In the realm of optical imaging, computational imaging has emerged as a groundbreaking technique, promising wide field-of-view and high-resolution capabilities. A key advancement in this area is coherent imaging, also known as holographic imaging, which allows optical systems to capture an enormous number of optically resolvable spots, providing crucial insights into cellular and molecular structures for biomedical research.
While the potential is vast, existing large-scale coherent imaging methods face challenges in practical clinical applications. Many of these techniques require multiple scanning or modulation processes, resulting in lengthy data collection times needed to achieve high resolution and signal-to-noise ratio. This tradeoff between speed, resolution, and quality hinders the feasibility of widespread clinical use.
Recently, researchers from the Beijing Institute of Technology, the California Institute of Technology, and the University of Connecticut have presented a novel solution in the form of a complex-domain neural network. Their work, published in Advanced Photonics Nexus, demonstrates significant improvements in large-scale coherent imaging. By using denoising algorithms during iterative reconstruction, they enhance imaging quality even with sparse data, overcoming computational complexities and limitations of traditional deep learning-based techniques.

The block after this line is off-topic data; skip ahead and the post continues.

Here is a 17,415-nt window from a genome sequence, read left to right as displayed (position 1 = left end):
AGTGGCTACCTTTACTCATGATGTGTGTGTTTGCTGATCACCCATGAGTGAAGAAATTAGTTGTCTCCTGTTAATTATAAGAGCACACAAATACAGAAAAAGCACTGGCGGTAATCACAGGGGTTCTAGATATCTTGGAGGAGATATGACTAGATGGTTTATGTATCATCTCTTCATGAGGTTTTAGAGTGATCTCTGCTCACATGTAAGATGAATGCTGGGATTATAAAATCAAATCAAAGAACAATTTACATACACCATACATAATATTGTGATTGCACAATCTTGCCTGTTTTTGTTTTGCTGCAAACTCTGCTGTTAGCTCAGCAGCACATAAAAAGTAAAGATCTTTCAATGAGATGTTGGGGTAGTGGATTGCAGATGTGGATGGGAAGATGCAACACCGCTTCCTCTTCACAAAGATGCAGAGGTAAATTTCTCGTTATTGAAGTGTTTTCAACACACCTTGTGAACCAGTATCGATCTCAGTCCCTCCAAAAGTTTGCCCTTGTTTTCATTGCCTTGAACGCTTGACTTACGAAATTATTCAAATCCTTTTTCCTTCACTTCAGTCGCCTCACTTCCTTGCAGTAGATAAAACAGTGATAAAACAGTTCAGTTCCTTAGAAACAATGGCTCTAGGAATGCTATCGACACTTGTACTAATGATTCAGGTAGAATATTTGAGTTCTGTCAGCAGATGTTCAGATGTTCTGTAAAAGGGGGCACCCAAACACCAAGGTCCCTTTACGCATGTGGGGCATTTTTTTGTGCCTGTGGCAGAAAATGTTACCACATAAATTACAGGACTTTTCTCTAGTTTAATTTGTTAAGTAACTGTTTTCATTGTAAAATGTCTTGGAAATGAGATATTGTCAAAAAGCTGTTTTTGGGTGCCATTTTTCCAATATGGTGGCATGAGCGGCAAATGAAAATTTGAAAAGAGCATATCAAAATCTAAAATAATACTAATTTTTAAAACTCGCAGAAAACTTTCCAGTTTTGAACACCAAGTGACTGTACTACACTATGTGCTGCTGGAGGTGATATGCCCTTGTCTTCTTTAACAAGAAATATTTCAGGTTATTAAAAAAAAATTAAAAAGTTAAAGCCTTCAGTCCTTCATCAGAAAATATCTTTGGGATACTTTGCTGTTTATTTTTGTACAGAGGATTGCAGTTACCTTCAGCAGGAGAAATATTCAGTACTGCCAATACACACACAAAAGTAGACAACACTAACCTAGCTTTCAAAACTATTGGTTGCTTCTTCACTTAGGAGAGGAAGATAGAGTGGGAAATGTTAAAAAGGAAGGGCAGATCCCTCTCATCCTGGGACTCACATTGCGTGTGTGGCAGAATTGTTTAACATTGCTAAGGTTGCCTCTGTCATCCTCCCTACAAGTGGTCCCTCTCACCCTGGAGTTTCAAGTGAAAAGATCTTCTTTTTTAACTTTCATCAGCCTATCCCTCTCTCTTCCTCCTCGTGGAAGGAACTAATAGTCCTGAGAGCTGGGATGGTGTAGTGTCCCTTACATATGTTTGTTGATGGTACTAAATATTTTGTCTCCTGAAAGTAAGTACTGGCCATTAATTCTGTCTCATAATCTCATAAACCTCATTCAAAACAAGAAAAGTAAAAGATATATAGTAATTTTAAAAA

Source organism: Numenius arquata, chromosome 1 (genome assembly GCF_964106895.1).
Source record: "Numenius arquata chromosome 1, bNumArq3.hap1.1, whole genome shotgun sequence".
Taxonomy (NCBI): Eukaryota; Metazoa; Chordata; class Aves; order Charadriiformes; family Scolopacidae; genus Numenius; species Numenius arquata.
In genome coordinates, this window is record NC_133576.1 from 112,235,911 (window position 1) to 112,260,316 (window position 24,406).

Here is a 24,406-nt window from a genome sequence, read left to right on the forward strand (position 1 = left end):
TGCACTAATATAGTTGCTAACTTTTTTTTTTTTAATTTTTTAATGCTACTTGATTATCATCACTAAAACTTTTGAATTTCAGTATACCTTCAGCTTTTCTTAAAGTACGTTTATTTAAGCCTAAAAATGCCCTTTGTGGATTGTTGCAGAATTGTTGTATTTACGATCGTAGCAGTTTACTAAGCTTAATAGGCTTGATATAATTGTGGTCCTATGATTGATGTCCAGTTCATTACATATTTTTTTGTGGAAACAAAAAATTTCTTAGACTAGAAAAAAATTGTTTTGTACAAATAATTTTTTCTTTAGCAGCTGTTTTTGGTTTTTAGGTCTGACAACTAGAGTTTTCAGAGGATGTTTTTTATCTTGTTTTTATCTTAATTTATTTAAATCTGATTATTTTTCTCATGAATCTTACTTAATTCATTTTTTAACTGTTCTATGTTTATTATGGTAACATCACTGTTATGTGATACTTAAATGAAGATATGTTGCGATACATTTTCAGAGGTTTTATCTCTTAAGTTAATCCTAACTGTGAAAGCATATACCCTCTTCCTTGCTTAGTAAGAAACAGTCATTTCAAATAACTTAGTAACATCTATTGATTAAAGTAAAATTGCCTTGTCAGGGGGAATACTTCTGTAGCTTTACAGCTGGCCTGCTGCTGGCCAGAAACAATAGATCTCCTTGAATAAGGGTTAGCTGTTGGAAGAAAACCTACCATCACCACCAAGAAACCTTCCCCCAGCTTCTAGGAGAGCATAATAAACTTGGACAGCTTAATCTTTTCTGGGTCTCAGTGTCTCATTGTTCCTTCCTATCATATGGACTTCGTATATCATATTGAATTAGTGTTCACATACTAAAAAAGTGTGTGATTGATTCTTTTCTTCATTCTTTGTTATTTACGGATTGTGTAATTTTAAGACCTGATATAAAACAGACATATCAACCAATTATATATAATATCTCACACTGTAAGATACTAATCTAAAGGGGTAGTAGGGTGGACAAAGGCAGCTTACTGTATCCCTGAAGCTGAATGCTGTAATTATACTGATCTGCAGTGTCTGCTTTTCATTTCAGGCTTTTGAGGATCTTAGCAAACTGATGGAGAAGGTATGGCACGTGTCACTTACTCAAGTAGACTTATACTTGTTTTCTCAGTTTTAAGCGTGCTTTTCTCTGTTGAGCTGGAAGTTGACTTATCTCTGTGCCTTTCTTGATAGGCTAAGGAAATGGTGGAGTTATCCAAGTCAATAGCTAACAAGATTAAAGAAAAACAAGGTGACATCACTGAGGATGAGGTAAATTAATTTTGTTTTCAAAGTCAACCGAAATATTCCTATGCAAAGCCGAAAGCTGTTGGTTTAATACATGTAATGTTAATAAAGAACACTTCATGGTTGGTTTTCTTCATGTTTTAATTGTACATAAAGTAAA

The key innovation lies in exploiting latent coupling information between amplitude and phase components, enabling multidimensional representations of complex wavefronts. This approach exhibits strong generalization and robustness across various coherent imaging modalities.
The researchers developed a network comprising a two-dimensional complex convolution unit and complex activation function. They also devised a comprehensive multi-source noise model that encompasses speckle noise, Poisson noise, Gaussian noise, and super-resolution reconstruction noise. This noise model enhances the domain-adaptation ability from synthetic data to real data.
The reported technique was tested on several coherent imaging modalities, including Kramers-Kronig relations holography, Fourier ptychographic microscopy, and lensless coded ptychography. Extensive simulations and experiments demonstrated that the approach maintains high-quality reconstructions and efficiency while significantly reducing exposure time and data volume by an order of magnitude.
The implications of these high-quality reconstructions are substantial, especially for subsequent high-level semantic analysis, such as high-accuracy cell segmentation and virtual staining, which could advance intelligent medical care.
The potential for rapid, high-resolution imaging with reduced exposure time and data volume opens up exciting possibilities for real-time cell observation. Combining this technology with artificial intelligence diagnosis could unlock the mysteries of complex biological systems and push the boundaries of medical diagnostics. This innovative approach has the potential to revolutionize optical imaging and significantly impact biomedical research and healthcare.